Jeroen Spitzen quickly snaps on a glove. He takes a deep breath, as he rolls up his sleeve to expose his arm. Before him is a cage that is literally, buzzing with excitement. The colony within it is starved for human company.
He stoically eases his bare arm into the cage, sealing it shut so that none of its members escape. Almost immediately, he feels the first skin-prick—he is now delivering an invigorating blood meal for a female Anopheles mosquito. It is only a matter of seconds before others sense his presence and settle down to feed. In the next ten minutes, from four hundred to a thousand female mosquitoes will engorge themselves on his bare arm.
“It hurts more when they feed on fingers,” he states matter-of-factly.
That explains the glove.
“Volunteers could never start with this many mosquitoes in a cage. You have to test first how sensitive you are, gradually building up immunity,” he continues. “It took me about three months before I became immune to the bites. Now, I still feel it during feeding but the itch will disappear within 30 minutes.”
“Hardly any swellings”
With that, he dismisses my many concerns.
Jeroen Spitzen and his colleagues are interested in how anthropophilic (human-loving) mosquitoes forage. How do they know there is a host nearby? Is it our piquant odour? Or perhaps the warmth emanating from our bodies?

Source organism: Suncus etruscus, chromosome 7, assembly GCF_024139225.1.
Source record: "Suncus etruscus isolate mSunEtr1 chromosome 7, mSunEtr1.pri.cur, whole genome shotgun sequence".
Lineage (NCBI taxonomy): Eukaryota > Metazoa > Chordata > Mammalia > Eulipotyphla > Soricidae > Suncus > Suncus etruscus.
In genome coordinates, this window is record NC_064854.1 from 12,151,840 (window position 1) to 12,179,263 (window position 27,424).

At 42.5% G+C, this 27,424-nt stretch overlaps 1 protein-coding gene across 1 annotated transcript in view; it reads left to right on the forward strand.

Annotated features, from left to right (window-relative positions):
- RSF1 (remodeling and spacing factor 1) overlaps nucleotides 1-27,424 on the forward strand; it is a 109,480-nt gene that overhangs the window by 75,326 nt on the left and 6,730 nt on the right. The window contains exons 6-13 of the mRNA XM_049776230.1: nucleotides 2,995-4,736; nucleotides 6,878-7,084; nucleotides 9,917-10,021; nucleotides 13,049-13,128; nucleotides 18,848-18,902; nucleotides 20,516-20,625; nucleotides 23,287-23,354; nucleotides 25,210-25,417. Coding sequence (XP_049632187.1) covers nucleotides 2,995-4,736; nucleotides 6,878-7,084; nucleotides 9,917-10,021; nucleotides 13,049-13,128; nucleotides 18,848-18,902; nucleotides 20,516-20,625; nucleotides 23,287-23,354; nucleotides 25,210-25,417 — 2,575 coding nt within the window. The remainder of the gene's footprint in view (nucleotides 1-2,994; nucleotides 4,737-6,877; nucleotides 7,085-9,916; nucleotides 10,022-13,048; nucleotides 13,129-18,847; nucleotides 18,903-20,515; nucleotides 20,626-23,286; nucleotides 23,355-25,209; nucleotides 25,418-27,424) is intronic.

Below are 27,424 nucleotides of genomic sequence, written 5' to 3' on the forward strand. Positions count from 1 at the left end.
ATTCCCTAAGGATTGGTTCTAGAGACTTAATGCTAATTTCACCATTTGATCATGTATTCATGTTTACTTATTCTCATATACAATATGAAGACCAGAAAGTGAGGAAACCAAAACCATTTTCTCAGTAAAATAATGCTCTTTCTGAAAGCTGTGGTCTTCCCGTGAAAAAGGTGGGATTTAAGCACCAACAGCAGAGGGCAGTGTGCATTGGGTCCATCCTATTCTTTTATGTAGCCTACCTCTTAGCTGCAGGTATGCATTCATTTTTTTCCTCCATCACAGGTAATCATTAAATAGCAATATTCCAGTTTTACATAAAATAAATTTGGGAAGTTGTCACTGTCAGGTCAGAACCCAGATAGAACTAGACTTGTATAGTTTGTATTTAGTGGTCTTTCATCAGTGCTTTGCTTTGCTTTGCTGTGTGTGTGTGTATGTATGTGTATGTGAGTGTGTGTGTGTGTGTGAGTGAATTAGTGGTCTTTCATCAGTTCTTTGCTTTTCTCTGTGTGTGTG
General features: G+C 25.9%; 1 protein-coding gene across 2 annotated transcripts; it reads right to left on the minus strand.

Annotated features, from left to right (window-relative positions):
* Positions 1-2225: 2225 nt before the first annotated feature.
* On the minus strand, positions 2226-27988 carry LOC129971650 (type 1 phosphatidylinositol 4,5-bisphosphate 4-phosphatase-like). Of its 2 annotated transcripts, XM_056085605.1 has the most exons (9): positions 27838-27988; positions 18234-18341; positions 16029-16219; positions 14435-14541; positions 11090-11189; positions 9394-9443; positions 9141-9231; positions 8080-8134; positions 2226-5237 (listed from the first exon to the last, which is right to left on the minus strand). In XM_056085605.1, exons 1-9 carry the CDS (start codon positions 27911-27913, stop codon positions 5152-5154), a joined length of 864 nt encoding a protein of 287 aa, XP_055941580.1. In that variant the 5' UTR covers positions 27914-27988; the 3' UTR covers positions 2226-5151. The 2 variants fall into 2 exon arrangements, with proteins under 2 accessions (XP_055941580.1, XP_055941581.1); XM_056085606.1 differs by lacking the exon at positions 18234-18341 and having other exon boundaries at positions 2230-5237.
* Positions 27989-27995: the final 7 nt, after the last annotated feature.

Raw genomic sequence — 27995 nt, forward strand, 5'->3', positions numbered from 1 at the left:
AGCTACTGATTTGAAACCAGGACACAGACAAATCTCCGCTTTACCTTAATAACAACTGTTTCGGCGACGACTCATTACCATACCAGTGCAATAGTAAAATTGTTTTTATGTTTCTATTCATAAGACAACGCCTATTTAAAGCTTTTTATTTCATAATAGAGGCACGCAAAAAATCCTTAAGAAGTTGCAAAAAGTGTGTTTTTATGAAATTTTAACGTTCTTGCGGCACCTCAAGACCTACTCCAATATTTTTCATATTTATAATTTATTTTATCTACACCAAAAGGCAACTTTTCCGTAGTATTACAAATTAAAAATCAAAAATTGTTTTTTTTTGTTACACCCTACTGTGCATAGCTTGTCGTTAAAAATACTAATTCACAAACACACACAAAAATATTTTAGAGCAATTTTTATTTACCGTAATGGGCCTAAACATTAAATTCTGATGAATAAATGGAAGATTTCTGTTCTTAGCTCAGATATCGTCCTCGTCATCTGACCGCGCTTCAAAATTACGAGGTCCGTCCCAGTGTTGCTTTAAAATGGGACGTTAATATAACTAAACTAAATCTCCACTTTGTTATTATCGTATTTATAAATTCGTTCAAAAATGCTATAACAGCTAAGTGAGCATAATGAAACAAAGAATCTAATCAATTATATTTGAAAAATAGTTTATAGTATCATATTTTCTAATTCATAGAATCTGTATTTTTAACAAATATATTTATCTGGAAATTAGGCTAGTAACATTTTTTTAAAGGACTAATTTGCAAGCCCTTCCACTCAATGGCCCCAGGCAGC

CDC records indicate that over three billion people live in areas at risk of malaria transmission. In 2010 alone, the World Health Organisation estimates that malaria caused 219 million clinical visits, and 660,000 deaths.
Malaria is a formidable adversary, and to answer these and other questions, the Laboratory of Entomology at Wageningen University has studied the ecology and behaviour of malaria mosquitoes for more than twenty years.
They have discovered the biological reason behind the exaggerated attractiveness of some humans to mosquitoes over others: Mosquitoes prefer humans with low diversities, but high abundances, of specific bacteria on their skin. The laboratory has also used olfactometers to identify synthetic compounds that either attract mosquitoes to traps or can serve as repellents. Intriguingly, just as Toxoplasmosis gondii can influence mice to run towards cats (the host for the next stage in their life-cycle), the Entomology lab has demonstrated that female Anopheles gambiae infected with Plasmodium falciparum are more attracted to their human hosts than those without the malaria parasite.
Although mosquitoes—specifically, those that are vectors of malaria—have been studied intensively, some fundamental questions regarding their behaviour still remain unanswered. We know that human kairomones—volatiles of one species that attract other species—serve as cues for anthropophilic mosquitoes such as Anopheles gambiae. These odours can be effective even in the dark. Other cues, such as heat, carbon dioxide, and visibility of prey, are less successful, but we are still trying to understand why this is so.